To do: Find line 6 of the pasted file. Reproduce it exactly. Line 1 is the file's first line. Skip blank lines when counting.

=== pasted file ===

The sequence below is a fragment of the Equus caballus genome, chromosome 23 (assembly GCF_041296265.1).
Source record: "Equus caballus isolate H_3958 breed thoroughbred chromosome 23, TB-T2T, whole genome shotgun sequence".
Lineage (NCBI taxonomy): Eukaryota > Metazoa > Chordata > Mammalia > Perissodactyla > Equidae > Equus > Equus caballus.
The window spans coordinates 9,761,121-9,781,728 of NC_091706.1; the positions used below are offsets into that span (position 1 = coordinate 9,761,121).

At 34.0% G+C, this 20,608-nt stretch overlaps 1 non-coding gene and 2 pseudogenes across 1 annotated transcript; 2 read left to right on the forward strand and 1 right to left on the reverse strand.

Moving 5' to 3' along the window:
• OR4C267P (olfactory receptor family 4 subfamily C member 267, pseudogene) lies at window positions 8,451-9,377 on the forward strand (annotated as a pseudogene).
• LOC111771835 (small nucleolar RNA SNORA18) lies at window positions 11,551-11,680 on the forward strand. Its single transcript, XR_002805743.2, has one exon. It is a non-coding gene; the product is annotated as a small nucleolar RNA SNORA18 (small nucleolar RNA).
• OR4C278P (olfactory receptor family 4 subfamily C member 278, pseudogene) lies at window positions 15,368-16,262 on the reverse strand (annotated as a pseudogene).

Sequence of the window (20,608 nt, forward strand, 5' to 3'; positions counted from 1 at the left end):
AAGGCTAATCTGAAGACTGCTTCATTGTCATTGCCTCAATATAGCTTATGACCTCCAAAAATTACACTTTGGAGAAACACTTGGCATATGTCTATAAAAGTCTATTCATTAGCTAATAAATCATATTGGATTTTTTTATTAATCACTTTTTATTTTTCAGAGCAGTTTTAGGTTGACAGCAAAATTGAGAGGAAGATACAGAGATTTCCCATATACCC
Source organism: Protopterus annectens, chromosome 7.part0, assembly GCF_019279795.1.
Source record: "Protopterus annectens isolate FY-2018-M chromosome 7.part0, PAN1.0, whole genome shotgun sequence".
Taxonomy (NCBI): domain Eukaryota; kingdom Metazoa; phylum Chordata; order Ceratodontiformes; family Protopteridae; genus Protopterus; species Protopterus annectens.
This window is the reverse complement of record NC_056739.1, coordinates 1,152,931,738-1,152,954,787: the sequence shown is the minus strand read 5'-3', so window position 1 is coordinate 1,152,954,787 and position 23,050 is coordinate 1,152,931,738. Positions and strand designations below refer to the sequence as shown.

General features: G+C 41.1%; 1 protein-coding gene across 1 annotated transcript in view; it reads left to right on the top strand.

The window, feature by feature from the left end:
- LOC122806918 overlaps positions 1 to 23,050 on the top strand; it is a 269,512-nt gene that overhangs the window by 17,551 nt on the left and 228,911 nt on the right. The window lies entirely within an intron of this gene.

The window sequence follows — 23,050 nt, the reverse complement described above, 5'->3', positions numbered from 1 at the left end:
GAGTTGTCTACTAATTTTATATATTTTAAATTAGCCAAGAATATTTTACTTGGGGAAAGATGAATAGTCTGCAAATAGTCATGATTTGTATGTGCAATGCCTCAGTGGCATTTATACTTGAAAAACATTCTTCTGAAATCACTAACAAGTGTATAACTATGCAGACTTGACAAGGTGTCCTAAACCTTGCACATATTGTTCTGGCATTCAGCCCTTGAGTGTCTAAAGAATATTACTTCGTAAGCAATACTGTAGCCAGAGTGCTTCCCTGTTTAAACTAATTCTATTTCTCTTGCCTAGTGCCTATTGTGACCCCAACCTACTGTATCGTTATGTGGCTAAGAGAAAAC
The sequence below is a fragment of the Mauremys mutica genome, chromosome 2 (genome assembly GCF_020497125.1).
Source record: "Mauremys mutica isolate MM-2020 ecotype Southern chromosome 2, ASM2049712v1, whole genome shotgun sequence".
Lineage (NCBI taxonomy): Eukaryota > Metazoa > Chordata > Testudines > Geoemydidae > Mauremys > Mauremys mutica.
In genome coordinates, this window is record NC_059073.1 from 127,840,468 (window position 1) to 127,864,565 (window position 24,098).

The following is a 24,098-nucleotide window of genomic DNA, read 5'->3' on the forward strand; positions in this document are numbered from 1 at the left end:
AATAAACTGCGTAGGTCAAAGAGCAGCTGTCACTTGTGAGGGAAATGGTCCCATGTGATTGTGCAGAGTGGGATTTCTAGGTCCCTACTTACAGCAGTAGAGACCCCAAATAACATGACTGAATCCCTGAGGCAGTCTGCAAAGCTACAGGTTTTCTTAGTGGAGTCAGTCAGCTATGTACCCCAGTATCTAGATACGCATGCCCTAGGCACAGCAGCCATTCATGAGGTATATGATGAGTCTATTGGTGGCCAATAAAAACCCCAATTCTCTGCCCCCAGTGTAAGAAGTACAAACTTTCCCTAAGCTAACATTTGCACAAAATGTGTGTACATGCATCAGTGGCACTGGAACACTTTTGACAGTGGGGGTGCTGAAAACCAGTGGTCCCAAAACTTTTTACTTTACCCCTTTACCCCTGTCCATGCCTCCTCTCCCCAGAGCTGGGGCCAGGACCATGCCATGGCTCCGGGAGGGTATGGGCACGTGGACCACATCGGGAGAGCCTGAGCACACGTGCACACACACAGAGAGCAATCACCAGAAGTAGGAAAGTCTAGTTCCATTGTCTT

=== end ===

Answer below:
Moving 5' to 3' along the window: